February 26, 2018 The Lullaby (Movie Review)
When small-town history has haunting secrets that set their eyes on your newborn, you will wish you never brought your baby home! The brand-new Horror offering The Lullaby arrives to select U.S. theaters and On Demand as of Friday, March 2, 2018, thanks to Uncork’d Entertainment.
After a fight, nineteen-year-old Chloe (Reine Swart: Dominion series, Z Nation 2017) leaves her Eden Rock, South African home, only to return nine months later to give birth to her son. Almost as soon as Liam is born, she sinks into a deep depression. Thankfully, her mother Ruby (Thandi Puren: Dead Easy 2004, In Light of Is short 2015) is at her side, quick to help care for little Liam, and keep a watchful eye on her ailing daughter.
As Chloe struggles to adapt to the sleep-deprivation and emotional rigors of brand-new motherhood, her condition quickly devolves further. She begins to see a woman in a kind of Puritan black garb lurking around the home and near her child, she hears noises coming from the baby monitor, the TV turns itself on, closet doors open themselves, and doors mysteriously lock themselves. All of this is accompanied by a paranoia and sense of unease that she may, ultimately, attempt to harm her baby.
Believing that her daughter is suffering from Postpartum Depression and possible psychosis, Ruby, along with Chloe’s old flame Adam (Deànré Reiners: Seun: 81457397BG 2014, Mignon Mossie van Wyk 2016), enlist the help of Ruby’s friend Dr. Reed (Brandon Auret: District 9 2009, Elysium 2013) to get to the bottom of Chloe’s condition. Of course, in life, no answers are ever simple. Ultimately, those that love this young woman will have to decide if she is suffering from a mere case of the ‘baby blues’ or is there something much more sinister attempting to make history of Chloe and precious little Liam?
Clocking in at 86 minutes in-length, The Lullaby is a South African film that was originally entitled Siembamba, and was shot in and around Johannesburg, Pretoria, and Kaapschehoop. The film was directed by Darrell Roodt (Dangerous Ground 1997, Dracula 3000 2004) and written by Tarryn-Tanille Prinsloo (Trouvoete 2015, Skorokoro 2016). It is important to note that the film’s original title, Siembamba, is an African lullaby and lends much weight throughout the script that is, sadly, lost for many American audiences.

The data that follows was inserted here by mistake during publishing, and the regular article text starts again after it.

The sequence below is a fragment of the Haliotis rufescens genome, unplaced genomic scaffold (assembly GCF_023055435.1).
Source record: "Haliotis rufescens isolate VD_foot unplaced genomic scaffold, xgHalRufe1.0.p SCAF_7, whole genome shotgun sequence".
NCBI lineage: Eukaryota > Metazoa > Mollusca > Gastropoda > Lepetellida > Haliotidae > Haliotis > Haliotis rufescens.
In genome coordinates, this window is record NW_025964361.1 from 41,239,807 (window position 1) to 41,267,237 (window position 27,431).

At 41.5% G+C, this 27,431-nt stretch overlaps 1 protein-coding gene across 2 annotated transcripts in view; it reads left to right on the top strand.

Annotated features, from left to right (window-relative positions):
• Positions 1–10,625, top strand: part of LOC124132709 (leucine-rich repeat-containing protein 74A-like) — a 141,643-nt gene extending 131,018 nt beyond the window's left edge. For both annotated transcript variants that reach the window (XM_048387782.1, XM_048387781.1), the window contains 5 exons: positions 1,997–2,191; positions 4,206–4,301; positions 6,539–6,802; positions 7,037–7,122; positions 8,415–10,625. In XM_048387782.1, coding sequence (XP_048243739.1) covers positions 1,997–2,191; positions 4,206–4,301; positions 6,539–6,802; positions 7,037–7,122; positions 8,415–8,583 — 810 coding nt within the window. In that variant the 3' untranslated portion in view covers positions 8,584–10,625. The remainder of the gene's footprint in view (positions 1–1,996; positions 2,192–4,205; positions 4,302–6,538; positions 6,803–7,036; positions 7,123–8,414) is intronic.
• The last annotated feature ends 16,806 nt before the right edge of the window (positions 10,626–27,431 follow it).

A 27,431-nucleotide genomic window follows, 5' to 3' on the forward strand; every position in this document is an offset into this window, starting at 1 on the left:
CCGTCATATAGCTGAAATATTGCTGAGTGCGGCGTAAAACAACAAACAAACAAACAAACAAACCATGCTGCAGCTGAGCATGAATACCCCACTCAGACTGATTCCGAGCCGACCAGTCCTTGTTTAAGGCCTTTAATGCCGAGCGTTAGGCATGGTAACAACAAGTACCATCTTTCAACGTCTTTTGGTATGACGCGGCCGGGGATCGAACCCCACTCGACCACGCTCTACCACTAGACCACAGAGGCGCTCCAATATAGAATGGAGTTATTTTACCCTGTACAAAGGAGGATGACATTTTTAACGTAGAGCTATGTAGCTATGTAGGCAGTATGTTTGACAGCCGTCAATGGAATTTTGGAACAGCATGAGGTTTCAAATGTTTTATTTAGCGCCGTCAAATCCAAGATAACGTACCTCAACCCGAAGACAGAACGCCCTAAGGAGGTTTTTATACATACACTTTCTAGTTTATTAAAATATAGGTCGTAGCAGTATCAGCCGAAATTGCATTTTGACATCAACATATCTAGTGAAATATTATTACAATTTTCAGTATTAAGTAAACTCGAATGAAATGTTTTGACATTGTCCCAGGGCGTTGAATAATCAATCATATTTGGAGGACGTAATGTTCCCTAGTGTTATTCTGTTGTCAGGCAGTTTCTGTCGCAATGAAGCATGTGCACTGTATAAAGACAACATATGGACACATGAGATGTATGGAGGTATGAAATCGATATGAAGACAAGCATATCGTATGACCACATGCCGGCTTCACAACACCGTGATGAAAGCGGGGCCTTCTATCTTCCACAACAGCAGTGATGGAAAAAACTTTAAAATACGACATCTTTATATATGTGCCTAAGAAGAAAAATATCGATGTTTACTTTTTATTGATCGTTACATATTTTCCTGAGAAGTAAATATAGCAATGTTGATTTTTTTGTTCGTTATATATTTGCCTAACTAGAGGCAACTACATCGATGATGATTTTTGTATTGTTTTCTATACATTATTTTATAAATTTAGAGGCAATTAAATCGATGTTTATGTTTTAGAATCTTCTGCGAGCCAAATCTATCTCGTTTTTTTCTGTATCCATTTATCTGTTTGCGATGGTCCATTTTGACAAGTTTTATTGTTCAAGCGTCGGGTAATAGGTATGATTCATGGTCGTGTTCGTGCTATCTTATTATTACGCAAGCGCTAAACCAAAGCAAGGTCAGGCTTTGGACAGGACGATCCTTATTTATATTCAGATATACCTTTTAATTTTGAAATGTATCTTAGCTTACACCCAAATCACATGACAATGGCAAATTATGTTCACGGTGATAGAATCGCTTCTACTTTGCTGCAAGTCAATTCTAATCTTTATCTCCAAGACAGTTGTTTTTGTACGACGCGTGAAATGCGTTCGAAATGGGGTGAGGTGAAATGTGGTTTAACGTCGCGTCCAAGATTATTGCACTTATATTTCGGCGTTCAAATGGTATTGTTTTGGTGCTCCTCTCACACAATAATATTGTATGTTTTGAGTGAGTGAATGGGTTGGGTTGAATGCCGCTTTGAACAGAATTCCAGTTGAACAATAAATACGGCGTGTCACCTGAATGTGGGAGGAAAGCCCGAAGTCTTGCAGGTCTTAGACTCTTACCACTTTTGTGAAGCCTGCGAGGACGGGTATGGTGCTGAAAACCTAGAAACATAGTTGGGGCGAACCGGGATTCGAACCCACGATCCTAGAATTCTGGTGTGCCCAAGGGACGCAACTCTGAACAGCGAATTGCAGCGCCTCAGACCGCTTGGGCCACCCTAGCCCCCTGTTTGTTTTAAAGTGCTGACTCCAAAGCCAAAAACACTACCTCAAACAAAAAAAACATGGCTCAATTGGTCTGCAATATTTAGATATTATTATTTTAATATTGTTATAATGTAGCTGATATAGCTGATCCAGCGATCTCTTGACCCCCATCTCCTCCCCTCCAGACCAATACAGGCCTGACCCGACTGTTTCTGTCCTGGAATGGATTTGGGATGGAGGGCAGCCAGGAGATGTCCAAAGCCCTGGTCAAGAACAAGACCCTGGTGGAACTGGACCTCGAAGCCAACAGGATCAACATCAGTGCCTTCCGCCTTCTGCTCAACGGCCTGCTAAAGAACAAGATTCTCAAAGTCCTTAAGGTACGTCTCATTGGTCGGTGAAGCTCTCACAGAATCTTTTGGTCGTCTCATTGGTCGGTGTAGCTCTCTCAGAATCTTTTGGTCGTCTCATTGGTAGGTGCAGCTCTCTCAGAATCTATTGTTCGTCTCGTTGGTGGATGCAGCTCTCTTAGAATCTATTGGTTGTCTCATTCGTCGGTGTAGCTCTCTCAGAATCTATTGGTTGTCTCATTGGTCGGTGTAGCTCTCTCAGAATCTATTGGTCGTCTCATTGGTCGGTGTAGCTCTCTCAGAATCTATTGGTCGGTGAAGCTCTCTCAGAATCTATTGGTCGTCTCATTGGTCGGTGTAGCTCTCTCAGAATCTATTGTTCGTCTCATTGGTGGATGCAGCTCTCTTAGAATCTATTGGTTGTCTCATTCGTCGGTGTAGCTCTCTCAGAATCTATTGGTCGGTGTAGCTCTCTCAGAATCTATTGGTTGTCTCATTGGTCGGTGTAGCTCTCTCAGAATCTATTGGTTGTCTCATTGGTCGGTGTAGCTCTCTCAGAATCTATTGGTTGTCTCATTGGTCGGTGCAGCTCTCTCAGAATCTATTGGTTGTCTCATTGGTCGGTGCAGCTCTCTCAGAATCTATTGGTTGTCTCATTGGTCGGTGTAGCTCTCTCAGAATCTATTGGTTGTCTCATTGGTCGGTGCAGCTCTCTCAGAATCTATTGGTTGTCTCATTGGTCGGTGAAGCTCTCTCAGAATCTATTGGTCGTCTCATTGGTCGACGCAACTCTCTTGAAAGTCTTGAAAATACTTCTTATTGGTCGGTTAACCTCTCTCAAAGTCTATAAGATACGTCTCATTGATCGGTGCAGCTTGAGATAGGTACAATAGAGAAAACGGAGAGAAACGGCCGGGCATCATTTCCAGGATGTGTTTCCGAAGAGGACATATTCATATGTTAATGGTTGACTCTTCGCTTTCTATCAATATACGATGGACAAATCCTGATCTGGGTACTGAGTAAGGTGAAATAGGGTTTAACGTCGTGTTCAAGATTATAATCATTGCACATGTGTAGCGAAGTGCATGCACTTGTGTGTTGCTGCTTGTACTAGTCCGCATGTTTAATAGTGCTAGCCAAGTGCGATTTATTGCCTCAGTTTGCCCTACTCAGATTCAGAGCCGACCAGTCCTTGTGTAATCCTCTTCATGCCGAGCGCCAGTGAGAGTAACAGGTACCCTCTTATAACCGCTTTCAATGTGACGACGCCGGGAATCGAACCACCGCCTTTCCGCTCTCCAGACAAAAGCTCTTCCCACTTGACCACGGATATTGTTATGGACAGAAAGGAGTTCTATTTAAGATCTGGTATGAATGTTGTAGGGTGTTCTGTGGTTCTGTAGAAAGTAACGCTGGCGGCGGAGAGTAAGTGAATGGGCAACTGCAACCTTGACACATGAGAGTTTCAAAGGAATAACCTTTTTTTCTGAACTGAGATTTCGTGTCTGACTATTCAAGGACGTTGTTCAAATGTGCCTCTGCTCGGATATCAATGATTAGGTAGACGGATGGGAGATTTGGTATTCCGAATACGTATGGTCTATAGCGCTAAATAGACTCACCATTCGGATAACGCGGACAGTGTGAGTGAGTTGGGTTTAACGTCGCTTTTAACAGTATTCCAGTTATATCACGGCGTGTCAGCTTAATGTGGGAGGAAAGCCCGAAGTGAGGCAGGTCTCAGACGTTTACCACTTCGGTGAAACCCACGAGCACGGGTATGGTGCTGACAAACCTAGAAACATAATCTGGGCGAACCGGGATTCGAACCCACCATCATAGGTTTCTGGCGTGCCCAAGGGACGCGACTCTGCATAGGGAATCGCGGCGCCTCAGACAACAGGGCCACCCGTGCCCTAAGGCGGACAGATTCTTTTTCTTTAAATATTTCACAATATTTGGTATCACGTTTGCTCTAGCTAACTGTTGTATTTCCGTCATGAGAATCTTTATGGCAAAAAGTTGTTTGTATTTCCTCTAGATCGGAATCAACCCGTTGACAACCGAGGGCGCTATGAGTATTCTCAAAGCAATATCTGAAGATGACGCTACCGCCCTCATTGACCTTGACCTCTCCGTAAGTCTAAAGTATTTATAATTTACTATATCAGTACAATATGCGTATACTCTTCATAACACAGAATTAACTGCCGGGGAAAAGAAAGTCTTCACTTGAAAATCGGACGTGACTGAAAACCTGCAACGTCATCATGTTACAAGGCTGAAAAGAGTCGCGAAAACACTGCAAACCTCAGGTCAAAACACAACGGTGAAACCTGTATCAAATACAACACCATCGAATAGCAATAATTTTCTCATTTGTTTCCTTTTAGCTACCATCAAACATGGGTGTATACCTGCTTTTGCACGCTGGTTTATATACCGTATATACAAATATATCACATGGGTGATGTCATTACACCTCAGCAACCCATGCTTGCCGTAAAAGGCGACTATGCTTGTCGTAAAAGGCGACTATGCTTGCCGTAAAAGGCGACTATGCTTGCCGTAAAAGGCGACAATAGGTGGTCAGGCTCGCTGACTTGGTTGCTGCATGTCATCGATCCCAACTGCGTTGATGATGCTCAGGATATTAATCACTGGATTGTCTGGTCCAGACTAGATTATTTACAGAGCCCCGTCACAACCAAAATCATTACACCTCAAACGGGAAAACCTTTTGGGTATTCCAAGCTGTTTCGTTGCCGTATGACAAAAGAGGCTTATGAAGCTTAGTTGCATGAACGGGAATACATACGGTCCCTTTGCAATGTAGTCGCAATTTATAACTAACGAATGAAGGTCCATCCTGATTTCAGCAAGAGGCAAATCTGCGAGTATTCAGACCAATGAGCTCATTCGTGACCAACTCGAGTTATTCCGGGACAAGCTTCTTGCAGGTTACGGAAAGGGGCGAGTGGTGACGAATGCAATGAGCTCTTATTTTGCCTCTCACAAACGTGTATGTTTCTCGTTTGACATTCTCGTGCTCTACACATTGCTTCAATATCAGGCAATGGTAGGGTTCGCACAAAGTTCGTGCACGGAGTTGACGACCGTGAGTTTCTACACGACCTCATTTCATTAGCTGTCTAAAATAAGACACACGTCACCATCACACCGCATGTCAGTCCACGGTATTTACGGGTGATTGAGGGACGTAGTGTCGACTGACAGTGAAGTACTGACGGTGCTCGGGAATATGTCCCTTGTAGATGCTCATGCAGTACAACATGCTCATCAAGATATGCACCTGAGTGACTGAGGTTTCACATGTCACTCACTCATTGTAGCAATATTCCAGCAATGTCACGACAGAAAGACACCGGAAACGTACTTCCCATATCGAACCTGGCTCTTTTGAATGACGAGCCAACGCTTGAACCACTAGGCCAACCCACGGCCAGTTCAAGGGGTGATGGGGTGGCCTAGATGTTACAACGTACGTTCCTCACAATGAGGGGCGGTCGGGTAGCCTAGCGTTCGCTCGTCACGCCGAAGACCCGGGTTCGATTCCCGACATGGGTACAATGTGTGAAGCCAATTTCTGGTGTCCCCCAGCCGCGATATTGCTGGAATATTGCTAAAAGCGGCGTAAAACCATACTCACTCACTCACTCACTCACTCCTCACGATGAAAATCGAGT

The Lullaby is billed as a Horror offering though, in truth, it is a blend of Horror (along the lines of other recent pregnancy-themed Horror flicks such as 2018’s Still/Born and 2017’s The Unseen) and Drama, especially that of the psychological sort. Chloe’s condition is deeply rooted in Postpartum Depression/Psychosis with elements of Post-Traumatic Stress Disorder (PTSD), though there are clear elements of Horror (possessed dolls, bloody visual hallucinations) throughout the film, as well. The end result is a film with several truly cringe-worthy moments that is oft creepy and entirely haunting, it is also tragically emotional in its conclusion.
The ensemble cast here is small – with just four actors of note – and the bulk of the weight of the production rests on Swart’s shoulders in her role as the conflicted Chloe. Swart does a good job of portraying the myriad of emotions inherent in being both a new mother, and someone struggling with horrifying delusions and a troubled past. She never makes the story seem overreaching or ridiculous, instead lending a sincere authenticity to her performance that boosts the overall quality of the film. Puren, Auret, and Reiners are equally impressive, lending solid supporting performances in their individual roles.
The Lullaby offers a certain attention to artistic detail that creates creepy visual quirks, setting a haunting and macabre mood throughout. The story here is a darkly emotional tale of a young woman struggling with her newfound motherhood, haunted by a woman in black; and while this is hardly a unique plot, the cast and crew of The Lullaby do their script justice and create a film that is enjoyable to watch, if a bit heavy in subject matter. Ultimately, this all creates a film that sits perfectly among its pregnancy/newborn-themed Horror contemporaries, offering up a selection that does its production proud and creates an enjoyable viewing experience. For these reasons, CrypticRock give The Lullaby 4 of 5 stars.